GTM has long considered Kurion's business in nuclear-waste cleanup at Fukushima and other radioactive sites an untold cleantech story that goes along with IPO-sized revenue.
But it won't be an IPO for Kurion -- the company just announced that it has been by acquired by Veolia for $350 million to provide "nuclear facility cleanup and treatment of low- and medium-level radioactive waste."
Kurion was incubated by Lux Capital with investment from Firelake Capital and private investor Arthur Samberg. Josh Wolfe, from Lux, is the chairman. The company has raised less than $6 million since its inception, according to a variety of sources. If that figure is accurate -- this is a home run of a VC investment.
According to a release, "The acquisition completes a critical part of Veolia's strategy in the nuclear cleanup sector." Veolia specializes in characterizing waste and assessing nuclear sites, in water and waste treatment, and in soil remediation. Kurion's skills lie in radioactive waste separation, vitrification and robotics for access to difficult sites.
The Fukushima event in Japan accelerated Kurion's development as a player in the nuclear industry, with Kurion serving as the only startup in a big-time multinational consortium treating the contaminated seawater at the nuclear plant operated by Tokyo Electric Power Company. The company would not disclose the revenue generated from that project.
Kurion has been in partnership with Pacific Northwest National Laboratory to test and demonstrate its Modular Vitrification System.
When we last reported on the company, Kurion likened the system deployed at Fukushima to an industrial-scale Brita-type water filter where radioactive water flows through steel vessels filled with its proprietary media to "pick out the isotopes" specified by the customer. When depleted, the vessel/media combination is then removed and stored with replacement vessels/media inserted into the system. That's the first phase of Kurion's business. The next phase is completing the development and commercialization of its vitrification technology: immobilizing the nuclear material (e.g., depleted/isotope-laden media) into a stable, leach-resistant glass matrix.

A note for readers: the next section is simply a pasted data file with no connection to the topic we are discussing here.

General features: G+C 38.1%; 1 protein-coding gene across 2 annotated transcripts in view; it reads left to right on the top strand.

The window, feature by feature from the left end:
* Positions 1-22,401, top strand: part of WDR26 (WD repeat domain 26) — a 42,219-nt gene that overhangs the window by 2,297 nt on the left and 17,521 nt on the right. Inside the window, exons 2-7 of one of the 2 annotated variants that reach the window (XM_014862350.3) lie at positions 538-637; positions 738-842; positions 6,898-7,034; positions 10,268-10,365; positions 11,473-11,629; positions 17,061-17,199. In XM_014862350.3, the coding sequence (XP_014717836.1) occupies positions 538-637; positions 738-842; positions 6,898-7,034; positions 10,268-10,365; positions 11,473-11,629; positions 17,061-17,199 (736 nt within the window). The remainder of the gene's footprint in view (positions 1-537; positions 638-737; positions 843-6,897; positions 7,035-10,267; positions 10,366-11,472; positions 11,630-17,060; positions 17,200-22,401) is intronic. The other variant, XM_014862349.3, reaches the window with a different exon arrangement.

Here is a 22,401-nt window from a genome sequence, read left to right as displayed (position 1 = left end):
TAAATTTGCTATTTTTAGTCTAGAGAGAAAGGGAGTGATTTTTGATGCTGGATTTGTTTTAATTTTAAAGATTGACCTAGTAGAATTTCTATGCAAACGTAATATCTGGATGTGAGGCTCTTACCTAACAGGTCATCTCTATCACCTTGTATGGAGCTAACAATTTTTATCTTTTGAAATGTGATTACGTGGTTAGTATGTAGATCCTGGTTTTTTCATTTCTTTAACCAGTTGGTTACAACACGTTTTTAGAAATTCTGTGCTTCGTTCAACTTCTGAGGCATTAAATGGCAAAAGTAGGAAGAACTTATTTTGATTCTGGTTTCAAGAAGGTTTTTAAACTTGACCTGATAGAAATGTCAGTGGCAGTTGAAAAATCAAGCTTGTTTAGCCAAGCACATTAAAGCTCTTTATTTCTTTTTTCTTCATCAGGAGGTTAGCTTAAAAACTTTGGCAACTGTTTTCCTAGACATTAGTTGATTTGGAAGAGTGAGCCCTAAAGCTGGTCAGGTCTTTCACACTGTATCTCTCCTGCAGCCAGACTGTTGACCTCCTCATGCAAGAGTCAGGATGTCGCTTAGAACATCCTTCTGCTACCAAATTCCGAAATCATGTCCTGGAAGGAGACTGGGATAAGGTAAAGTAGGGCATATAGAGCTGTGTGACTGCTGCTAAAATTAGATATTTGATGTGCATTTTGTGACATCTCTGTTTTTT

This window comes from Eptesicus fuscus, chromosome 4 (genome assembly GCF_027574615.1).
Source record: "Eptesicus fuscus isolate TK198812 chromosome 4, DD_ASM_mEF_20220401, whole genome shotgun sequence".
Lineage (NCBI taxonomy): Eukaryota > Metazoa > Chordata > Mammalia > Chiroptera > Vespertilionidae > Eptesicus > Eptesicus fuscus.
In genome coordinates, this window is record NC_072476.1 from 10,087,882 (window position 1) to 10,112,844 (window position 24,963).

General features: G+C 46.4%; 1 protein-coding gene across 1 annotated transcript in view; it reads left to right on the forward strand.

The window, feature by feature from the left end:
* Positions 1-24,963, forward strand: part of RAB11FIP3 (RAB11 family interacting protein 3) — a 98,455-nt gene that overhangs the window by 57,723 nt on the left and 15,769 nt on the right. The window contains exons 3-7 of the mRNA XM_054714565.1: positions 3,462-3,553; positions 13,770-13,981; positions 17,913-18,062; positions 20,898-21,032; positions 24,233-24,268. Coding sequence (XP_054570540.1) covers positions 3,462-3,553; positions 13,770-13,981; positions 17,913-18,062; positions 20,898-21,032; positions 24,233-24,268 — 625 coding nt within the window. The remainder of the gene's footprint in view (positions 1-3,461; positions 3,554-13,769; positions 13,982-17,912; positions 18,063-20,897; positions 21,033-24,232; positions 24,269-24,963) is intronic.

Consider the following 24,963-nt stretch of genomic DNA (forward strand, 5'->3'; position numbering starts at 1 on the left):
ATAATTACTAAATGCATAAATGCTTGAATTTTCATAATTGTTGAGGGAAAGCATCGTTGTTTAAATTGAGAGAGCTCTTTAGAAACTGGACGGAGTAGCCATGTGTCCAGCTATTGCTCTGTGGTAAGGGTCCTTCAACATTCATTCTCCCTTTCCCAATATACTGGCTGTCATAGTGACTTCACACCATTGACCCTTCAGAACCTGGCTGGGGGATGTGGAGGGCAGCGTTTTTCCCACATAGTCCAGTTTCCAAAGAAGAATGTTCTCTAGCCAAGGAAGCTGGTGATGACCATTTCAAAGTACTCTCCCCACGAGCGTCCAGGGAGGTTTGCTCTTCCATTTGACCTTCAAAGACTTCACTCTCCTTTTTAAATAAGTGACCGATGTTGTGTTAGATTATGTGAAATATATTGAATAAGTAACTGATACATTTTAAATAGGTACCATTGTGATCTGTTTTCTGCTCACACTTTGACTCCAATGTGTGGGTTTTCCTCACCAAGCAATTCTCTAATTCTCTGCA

Kurion's Modular Vitrification System uses inductive energy to convert waste into glass directly inside the final disposal container. The end-canister method is simpler and potentially less expensive than the traditional approach using large joule-heated melters. Developed for high-level waste where waste-form stability overrides cost concerns, vitrification has yet to become economical for the high-cesium-content low-level wastes typically found at nuclear power plants or Fukushima -- but that's a paradigm that Kurion intends to change.
"We had removed 8.4 million curies in the first year" at Fukushima, said a company exec. Putting that into perspective, the entire U.S. nuclear fleet disposes of 500,000 curies in total.
Nuclear power plants don't emit greenhouse gases during operation, and they produce small amounts of low-level waste in their daily operation. While the decision to recycle spent fuel has been resolved in countries like France, the decision of what to do with it in the U.S. remains controversial, despite federal law designating Yucca Mountain in Nevada as its repository. Certainly, unused fuel, radioactive waste and uranium mining cannot be classified as green or renewable.
Unlike in Germany or Japan, which are both scaling back their reliance on nuclear power, nuclear power in the U.S., U.K. and Canada and many existing nuclear-reliant countries is going to continue to be part of the electricity mix for the foreseeable future. For the U.S., that's due to two reasons: first, because the U.S. has so much of it -- it produces more gigawatts of nuclear than any other nation from its 100 reactors. And second, it's because the U.S. nuclear power industry, the Department of Energy, and the defense industry are all intimately linked.
So the U.S. has a huge and mounting problem: millions of gallons of liquid nuclear waste stored at nuclear power plants and large government sites that date back to the Manhattan Project (for example, there are 50 million gallons of waste at the Hanford site alone). Kurion's initial focus is on the commercial nuclear power plant market and its 440 nuclear reactors worldwide. Kurion's other market is waste left over from the Cold War era -- materials that will take 20 to 30 or more years to clean up. This originated from making fuel and bomb-grade materials, acids and other hazardous materials.
The Kurion acquisition is subject to approval by U.S. authorities.